How to Choose Pallbearers for a Funeral
There are often many aspects to a funeral that are easy to forget in the flurry of planning. If you intend on having a closed casket at the funeral, you’ll likely want to start thinking about who you’d like to select as pallbearers.
What is a pallbearer?
A pallbearer is someone who is responsible for carrying the casket at a funeral. There are usually multiple pallbearers, one person for each handle on the casket. This usually involves carrying the casket from the venue to the hearse, and then carrying it from the hearse to the burial site. Being a pallbearer is seen as an honor as you’ve been selected by the family to help carry their loved one to their final resting place.
Can women be pallbearers?
Yes, women can be pallbearers. Pallbearers were traditionally men, but this has since changed to include everyone. If you’re a woman who was chosen to be a pallbearer, be sure that you wear appropriate shoes to carry the casket as you might encounter uneven or difficult ground while carrying the casket.
How much does a casket weigh?
A standard casket will weigh about 200 lbs with more expensive caskets reaching up to 400 lbs. This number does not include the weight of the deceased person, which you’ll need to take into account. Carrying a casket is not an easy job, even with 6 to 8 people helping, so it’s important to keep this in mind when choosing your pallbearers.
How many pallbearers should I choose?
You will want to choose 6 to 8 pallbearers for the funeral service. Caskets usually have a total of 6 handles, 3 on each side. Many caskets also have a handle in the front and a handle in the back. In the case of a symbolic funeral (if there’s no casket to carry, or the casket is for a small child or infant), you can choose as many or as few pallbearers as you’re comfortable with.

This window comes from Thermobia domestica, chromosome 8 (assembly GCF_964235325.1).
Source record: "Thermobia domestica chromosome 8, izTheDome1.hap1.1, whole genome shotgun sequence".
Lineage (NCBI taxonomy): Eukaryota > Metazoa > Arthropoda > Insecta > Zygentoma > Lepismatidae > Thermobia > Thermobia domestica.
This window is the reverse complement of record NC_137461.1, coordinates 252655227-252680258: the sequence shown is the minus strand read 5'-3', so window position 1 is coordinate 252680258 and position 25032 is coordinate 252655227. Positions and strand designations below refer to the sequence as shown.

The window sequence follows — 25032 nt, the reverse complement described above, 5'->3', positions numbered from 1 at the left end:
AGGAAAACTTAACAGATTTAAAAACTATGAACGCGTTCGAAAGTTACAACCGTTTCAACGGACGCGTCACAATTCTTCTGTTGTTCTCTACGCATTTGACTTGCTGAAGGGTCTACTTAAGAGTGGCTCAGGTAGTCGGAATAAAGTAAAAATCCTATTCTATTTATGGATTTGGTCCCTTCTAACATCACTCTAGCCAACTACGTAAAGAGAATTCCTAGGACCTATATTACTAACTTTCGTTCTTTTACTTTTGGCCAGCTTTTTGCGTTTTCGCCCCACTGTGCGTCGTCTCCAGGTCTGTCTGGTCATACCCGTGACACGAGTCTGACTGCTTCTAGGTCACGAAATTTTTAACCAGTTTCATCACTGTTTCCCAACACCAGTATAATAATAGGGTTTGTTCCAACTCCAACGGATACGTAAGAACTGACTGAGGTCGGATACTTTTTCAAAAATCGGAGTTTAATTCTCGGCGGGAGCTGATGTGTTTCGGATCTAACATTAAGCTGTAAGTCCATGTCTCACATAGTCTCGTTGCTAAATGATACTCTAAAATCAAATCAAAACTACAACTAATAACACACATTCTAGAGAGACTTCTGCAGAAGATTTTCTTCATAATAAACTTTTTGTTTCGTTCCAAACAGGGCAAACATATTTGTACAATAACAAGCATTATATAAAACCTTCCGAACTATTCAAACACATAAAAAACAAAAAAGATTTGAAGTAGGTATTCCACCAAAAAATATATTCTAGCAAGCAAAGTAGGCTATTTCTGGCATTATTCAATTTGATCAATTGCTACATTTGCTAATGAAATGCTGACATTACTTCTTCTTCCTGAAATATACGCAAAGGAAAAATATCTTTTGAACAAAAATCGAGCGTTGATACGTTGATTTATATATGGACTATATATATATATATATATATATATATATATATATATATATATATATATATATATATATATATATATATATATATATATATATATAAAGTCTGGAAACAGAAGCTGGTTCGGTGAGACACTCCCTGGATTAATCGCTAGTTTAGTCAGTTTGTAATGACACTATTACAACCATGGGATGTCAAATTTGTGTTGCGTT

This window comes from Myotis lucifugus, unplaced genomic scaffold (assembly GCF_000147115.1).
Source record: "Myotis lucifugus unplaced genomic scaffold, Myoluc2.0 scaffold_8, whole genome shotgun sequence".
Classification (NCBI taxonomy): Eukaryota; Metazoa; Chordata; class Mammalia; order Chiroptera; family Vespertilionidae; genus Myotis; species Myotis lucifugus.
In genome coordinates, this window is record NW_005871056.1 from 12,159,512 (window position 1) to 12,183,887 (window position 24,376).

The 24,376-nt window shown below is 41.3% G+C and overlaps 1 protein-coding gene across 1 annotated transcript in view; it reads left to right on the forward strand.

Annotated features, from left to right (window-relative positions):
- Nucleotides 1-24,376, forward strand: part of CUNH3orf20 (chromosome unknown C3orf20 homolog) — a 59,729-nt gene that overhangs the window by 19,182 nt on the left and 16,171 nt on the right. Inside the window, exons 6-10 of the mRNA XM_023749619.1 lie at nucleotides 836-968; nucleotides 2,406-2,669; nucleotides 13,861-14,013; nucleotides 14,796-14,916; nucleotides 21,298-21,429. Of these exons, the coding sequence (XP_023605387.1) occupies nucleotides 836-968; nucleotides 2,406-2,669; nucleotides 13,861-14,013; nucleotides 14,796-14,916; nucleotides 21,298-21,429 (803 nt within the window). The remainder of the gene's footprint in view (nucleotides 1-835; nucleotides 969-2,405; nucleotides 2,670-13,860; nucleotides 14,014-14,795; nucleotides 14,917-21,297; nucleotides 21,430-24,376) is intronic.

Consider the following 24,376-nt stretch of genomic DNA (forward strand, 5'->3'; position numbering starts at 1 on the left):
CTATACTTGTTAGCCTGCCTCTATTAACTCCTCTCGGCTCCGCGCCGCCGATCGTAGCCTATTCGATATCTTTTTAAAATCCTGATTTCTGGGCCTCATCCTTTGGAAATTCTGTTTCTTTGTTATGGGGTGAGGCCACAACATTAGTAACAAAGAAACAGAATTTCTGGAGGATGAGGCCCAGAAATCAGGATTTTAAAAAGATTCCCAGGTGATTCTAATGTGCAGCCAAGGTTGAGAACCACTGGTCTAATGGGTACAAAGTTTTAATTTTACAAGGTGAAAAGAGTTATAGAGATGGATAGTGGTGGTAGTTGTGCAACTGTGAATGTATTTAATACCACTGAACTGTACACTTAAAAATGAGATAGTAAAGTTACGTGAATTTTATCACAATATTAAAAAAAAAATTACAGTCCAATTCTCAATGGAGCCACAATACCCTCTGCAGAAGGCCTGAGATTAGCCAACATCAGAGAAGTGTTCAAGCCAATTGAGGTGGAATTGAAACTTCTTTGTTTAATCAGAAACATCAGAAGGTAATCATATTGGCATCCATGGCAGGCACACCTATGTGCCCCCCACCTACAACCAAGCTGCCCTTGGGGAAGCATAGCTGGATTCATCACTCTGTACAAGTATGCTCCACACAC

Choosing the right pallbearers
Choosing pallbearers is a decision that is usually made by the immediate family of the deceased. It’s seen as a great honor to be chosen as a pallbearer, so it’s important to choose people you trust and who were important to the deceased. Anyone can be a pallbearer and if you really want someone to be a pallbearer who isn’t physically able to hold a casket, you can still designate them as an honorary pallbearer. Honorary pallbearers walk behind or alongside the casket with the other pallbearers.
When choosing your pallbearers, here are some things to consider:
- Was this person important to the deceased? Pallbearers can be anyone, they’re not restricted to just family members. Pallbearers can be coworkers, friends, mentors, bosses, or family members. Anyone can be a pallbearer, no matter the age. (If you have a child chosen as a pallbearer but are worried about them carrying the weight, designate them as an honorary pallbearer.)
- Can this person physically help carry the casket? If not, designate them as an honorary pallbearer and consider choosing someone else who can physically help carry the casket.
- Is this person emotionally able to handle being a pallbearer? Funerals are extremely difficult for people closed to the deceased and it’s likely you’ll have friends and family who aren’t able to handle their emotions during the service. Make sure your chosen pallbearers can withstand the emotional difficulty of carrying the casket during the service.
- Is this person likely to refuse or feel extremely uncomfortable with the offer? Being a pallbearer is a great honor, but there are some that may feel they aren’t the right fit, but don't want to be rude by refusing. If you think someone would rather not have attention on them during the funeral, maybe choose a different pallbearer. You could also approach them and let them know it’s okay for them to say no if they're uncomfortable with it.
Sharing the names of your pallbearers
The names of the pallbearers are usually shared in the funeral program if you have one. If you’re creating your own funeral program and not having one professionally made, you’ll want to include a section that names the pallbearers. If you’ve created a memorial website, it’s also a good idea to share this information in the event details section of the Events tab. Pallbearers hold a very important role and letting others know their names is respectful.
It’s important to remember to try and not take it personally if someone declines the role of a pallbearer at the funeral. While it’s a great honor to be asked, it’s also a responsibility that some may not feel emotionally prepared for or worthy of. It’s best to allow others to grieve and respect the deceased in their own way, even if that means refusing the request for personal reasons. With all of this in mind, at the end of the day, you should be choosing pallbearers that your family trusts and knows cared about the deceased. The main focus is not going to be on the pallbearers, but rather on the person you’re all there to honor.